The latest unemployment figures for Germany show a further rise, especially in the East. With federal elections scheduled for September, this is not good news for Chancellor Gerhard Schröder.
Florian Gerster, head of the Federal Labor Office, has nothing good to say about Germany's jobless rates.
The unemployment figures for June are likely to come as an unpleasant surprise for the campaign of incumbent chancellor candidate Gerhard Schröder and his Social Democratic Party.
According to the Federal Labor Office (BfA) in Nuremberg, unemployment increased last month by 7,900 compared to May to 3.95 million. The unemployment rate remained unchanged at 9.5 percent.
The rise in absolute numbers is unusual. In the past three years, unemployment in this period has tended to dip - by an average of 50,000 - due to seasonal factors, like the availability of temporary summer jobs.
The news from Nuremberg is anything but good for German Chancellor Gerhard Schröder. With federal elections scheduled for September 22, unemployment has become a key issue in the campaign battle with the opposition Christian Democrats (CDU) and its Bavarian sister party, the Christian Social Union (CSU).
Schröder said the country’s unemployment problems were not homemade. "I think we know that the positive tendencies in the world economy have not reached the labor market yet," he said. The Federal Labor Office expects an improvement in the fourth quarter of 2002.
Serious problems in eastern Germany
The Labor Office said the June rise was concentrated in the former East German states.
Whereas the number of unemployed in June fell by 900 to 2.56 million in western Germany, it increased by 8,900 to 1.39 million in eastern Germany. This resulted in an unemployment rate of 17.8 percent in the five former East German states, more than double the western states' 7.6 percent.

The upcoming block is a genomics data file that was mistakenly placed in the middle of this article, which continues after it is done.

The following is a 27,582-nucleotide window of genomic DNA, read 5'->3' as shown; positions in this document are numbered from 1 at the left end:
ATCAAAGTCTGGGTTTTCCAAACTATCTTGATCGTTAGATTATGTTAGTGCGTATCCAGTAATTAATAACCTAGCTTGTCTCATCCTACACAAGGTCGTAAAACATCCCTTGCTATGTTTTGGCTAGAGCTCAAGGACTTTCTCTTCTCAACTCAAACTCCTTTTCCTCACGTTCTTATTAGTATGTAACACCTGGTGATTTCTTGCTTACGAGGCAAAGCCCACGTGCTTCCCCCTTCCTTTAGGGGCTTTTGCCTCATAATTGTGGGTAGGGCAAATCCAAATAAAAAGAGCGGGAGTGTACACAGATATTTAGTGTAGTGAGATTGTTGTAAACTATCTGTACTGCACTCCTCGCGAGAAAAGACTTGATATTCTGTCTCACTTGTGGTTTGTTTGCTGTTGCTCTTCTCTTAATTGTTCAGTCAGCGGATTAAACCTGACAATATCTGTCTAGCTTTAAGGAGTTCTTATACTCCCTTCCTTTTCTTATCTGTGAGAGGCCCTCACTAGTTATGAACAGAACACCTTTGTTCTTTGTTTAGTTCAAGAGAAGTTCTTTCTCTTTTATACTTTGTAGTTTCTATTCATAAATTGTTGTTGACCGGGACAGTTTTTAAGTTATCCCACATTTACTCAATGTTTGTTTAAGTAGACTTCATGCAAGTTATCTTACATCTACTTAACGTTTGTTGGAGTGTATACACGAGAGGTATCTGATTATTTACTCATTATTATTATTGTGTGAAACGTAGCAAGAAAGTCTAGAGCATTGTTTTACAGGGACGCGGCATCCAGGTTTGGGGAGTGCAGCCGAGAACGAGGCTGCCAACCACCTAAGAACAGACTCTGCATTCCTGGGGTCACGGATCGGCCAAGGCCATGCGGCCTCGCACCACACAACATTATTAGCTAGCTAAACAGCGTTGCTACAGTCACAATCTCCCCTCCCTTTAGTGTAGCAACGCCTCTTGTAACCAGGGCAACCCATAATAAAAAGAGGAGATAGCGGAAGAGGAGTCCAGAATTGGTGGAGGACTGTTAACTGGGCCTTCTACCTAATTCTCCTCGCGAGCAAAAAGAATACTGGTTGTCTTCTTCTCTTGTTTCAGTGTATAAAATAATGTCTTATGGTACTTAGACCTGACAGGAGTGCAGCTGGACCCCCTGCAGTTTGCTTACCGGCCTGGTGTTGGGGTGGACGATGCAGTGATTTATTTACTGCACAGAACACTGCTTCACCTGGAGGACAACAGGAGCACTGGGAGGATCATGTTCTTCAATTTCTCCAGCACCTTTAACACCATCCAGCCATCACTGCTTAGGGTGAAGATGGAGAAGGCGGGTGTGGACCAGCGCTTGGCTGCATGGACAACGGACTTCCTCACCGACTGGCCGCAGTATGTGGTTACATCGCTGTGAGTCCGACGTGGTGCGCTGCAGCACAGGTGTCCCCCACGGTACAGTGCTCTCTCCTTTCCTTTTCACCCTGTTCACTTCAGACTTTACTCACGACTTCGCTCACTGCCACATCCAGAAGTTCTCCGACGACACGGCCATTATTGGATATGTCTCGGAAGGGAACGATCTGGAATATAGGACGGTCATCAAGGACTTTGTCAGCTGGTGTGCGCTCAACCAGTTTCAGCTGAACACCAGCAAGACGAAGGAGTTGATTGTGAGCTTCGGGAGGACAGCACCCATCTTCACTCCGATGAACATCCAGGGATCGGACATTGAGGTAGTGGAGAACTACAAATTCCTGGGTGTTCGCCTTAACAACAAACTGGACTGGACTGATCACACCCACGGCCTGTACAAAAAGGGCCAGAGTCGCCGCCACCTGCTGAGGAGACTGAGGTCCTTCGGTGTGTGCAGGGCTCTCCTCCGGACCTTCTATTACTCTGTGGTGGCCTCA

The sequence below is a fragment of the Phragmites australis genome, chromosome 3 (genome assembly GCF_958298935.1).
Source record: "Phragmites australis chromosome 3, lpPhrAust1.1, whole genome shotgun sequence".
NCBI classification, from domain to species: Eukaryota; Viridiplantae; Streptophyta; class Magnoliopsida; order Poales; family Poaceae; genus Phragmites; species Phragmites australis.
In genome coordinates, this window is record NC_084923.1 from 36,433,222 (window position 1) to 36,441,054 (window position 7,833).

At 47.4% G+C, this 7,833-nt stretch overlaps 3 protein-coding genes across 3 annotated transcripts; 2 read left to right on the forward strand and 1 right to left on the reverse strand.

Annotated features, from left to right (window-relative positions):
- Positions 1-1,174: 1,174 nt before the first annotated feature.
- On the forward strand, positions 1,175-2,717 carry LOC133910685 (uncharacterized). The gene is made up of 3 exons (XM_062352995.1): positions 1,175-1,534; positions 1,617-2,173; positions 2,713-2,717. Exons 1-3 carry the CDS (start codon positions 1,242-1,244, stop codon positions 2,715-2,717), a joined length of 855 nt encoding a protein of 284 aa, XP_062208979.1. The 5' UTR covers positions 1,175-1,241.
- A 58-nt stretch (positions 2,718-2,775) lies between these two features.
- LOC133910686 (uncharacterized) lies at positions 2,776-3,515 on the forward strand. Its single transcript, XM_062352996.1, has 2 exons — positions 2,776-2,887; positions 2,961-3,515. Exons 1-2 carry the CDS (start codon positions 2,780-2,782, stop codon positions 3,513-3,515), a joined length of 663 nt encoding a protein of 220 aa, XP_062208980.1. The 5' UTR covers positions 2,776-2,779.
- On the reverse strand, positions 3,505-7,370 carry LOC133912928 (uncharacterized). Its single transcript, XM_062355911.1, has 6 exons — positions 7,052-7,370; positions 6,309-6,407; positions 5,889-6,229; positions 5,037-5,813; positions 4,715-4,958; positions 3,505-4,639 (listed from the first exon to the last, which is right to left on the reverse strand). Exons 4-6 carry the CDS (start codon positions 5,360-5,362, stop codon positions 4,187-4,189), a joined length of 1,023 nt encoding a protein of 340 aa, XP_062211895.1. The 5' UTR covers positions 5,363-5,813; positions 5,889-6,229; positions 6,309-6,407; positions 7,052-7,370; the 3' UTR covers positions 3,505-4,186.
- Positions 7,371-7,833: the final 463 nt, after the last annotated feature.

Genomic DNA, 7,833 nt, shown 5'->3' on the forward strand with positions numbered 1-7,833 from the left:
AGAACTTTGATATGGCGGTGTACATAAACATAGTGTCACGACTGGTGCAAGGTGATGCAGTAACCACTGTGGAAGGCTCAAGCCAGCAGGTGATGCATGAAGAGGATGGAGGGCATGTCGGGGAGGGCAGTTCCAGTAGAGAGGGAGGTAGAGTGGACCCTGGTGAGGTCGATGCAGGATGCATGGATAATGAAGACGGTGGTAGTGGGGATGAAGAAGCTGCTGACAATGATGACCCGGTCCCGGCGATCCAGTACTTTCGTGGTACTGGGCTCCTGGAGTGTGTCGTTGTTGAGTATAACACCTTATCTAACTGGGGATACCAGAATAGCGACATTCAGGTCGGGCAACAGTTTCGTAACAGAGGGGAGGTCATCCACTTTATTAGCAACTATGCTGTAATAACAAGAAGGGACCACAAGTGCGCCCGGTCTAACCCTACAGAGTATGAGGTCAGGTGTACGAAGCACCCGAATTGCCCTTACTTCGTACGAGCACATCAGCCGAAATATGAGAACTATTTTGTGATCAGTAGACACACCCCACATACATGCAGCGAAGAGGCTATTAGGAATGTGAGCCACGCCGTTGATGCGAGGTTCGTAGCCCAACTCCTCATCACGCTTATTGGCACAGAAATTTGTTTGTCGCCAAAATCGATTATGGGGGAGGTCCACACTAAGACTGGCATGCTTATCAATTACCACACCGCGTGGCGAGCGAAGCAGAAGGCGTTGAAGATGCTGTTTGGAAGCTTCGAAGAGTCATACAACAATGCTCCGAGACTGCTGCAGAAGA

Schröder has announced "tailor-made recommendations" to reform the eastern German labor market. He said there was growth in trade and industry there, but great difficulties in the construction sector.
The federal government was therefore "very strongly" emphasizing commercial industry, as well as research and development, he added.
Unemployment could decide the election
The CDU and CSU are only too willing to remind Schröder, whose party is trailing the conservatives in opinion polls, of the promises he made during the 1998 election campaign. At that time, he said he would cut unemployment to 3.5 million by 2002 and that if he failed, he would not deserve to be re-elected.
In an attempt to appease his critics, Schröder has endorsed the first proposals made by the government-appointed Hartz Commission to slash Germany's high unemployment rate.
Volkswagen personnel director and board member Peter Hartz, who heads the commission, has said the key to cutting the lines at the employment office lies in speeding up unemployment registration, increasing temporary work opportunities, boosting tax incentives for self-employment and encouraging greater labor mobility.
Hartz claims the commission's ideas, due to be formally presented in mid-August, could cut unemployment by two million in the next three years.
Eastern German politicians, however, have sharply criticized the Hartz proposals. Saxony-Anhalt’s premier Wolfgang Böhmer called the recommendations "unsuitable" for the region. His counterpart in Mecklenburg-Western Pomerania, Harald Ringstorff, has demanded an "eastern component" to the commission’s suggestions.
The leaders say eastern Germany faces different problems than the west. Saxony’s premier, Georg Mildbradt, said speeding up the placement of unemployed will not solve the region’s problems.
The actual difficulty was the extreme dearth of available jobs, he said, a result of the economic collapse after German reunification in 1990. Unemployed persons could not be placed in positions that do not even exist.
Böhmer also criticized the encouragement of greater labor mobility. "A further exodus would be harmful for the development of the East," he said.